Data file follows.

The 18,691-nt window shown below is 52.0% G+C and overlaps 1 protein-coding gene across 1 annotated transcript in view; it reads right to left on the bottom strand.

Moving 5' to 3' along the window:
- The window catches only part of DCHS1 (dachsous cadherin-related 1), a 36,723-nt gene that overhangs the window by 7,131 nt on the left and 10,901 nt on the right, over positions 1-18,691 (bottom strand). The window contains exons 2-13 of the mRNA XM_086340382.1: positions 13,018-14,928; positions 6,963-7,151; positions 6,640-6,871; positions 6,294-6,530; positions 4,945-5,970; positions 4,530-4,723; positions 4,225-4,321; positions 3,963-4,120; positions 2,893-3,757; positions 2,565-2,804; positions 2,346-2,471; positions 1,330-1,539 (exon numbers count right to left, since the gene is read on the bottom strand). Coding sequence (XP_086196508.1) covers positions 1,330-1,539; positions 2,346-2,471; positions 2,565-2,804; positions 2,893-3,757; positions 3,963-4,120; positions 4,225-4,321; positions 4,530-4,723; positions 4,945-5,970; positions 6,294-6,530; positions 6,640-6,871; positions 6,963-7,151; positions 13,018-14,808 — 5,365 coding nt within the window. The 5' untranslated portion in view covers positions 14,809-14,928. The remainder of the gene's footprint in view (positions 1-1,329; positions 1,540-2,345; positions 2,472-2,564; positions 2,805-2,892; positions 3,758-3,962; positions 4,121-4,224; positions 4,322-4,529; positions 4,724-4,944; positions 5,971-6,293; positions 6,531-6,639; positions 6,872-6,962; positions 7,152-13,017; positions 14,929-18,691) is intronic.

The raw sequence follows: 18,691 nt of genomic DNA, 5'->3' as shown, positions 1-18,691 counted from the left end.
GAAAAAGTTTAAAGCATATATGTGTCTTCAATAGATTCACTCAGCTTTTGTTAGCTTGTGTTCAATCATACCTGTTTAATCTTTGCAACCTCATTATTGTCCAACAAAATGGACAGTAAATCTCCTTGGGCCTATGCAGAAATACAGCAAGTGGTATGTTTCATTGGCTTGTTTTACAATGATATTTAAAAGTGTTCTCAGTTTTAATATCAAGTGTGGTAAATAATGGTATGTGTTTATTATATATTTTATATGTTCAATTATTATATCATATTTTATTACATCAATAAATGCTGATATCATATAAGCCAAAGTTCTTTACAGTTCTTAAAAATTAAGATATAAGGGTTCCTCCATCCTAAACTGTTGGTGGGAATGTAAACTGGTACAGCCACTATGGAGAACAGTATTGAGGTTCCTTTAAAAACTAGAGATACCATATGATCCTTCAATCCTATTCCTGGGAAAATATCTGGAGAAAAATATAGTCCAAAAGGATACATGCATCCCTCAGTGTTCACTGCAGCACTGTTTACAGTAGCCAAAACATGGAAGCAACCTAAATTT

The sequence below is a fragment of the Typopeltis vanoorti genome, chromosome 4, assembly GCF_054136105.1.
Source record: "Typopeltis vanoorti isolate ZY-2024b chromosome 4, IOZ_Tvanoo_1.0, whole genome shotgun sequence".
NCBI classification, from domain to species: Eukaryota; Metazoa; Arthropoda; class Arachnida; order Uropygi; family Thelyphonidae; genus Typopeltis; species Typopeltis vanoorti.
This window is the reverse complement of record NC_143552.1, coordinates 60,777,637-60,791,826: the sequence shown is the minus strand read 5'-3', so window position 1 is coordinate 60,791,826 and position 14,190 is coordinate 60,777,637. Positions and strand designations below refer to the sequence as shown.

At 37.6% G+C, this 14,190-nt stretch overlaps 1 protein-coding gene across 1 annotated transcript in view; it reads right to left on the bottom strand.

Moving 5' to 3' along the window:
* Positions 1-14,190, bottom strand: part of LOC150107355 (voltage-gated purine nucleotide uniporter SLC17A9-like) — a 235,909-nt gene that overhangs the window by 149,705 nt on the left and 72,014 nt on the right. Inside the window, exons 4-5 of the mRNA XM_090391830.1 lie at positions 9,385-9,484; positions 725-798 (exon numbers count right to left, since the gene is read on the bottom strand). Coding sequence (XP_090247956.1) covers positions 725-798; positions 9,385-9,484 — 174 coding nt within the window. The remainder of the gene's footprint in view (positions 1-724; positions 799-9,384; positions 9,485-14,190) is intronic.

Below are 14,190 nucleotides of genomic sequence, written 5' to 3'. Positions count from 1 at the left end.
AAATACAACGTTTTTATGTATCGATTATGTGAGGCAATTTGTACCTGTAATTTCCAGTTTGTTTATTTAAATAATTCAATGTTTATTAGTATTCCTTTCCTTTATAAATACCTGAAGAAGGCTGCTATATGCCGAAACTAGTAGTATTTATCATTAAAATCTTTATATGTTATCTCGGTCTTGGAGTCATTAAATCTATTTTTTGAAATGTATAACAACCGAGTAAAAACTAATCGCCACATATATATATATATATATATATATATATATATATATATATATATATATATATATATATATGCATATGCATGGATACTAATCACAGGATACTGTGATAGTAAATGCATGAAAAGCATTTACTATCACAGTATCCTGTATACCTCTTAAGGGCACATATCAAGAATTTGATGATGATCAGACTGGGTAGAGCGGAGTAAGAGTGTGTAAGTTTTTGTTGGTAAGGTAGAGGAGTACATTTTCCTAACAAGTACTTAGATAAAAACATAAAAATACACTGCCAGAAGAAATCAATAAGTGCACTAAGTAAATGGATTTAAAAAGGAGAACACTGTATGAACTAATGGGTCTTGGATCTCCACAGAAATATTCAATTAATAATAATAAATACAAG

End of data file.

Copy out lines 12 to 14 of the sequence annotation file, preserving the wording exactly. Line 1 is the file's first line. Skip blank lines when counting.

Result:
* Positions 1-14,190, bottom strand: part of LOC150107355 (voltage-gated purine nucleotide uniporter SLC17A9-like) — a 235,909-nt gene that overhangs the window by 149,705 nt on the left and 72,014 nt on the right. Inside the window, exons 4-5 of the mRNA XM_090391830.1 lie at positions 9,385-9,484; positions 725-798 (exon numbers count right to left, since the gene is read on the bottom strand). Coding sequence (XP_090247956.1) covers positions 725-798; positions 9,385-9,484 — 174 coding nt within the window. The remainder of the gene's footprint in view (positions 1-724; positions 799-9,384; positions 9,485-14,190) is intronic.

Below are 14,190 nucleotides of genomic sequence, written 5' to 3'. Positions count from 1 at the left end.
AAATACAACGTTTTTATGTATCGATTATGTGAGGCAATTTGTACCTGTAATTTCCAGTTTGTTTATTTAAATAATTCAATGTTTATTAGTATTCCTTTCCTTTATAAATACCTGAAGAAGGCTGCTATATGCCGAAACTAGTAGTATTTATCATTAAAATCTTTATATGTTATCTCGGTCTTGGAGTCATTAAATCTATTTTTTGAAATGTATAACAACCGAGTAAAAACTAATCGCCACATATATATATATATATATATATATATATATATATATATATATATATATATATATATATATGCATATGCATGGATACTAATCACAGGATACTGTGATAGTAAATGCATGAAAAGCATTTACTATCACAGTATCCTGTATACCTCTTAAGGGCACATATCAAGAATTTGATGATGATCAGACTGGGTAGAGCGGAGTAAGAGTGTGTAAGTTTTTGTTGGTAAGGTAGAGGAGTACATTTTCCTAACAAGTACTTAGATAAAAACATAAAAATACACTGCCAGAAGAAATCAATAAGTGCACTAAGTAAATGGATTTAAAAAGGAGAACACTGTATGAACTAATGGGTCTTGGATCTCCACAGAAATATTCAATTAATAATAATAAATACAAG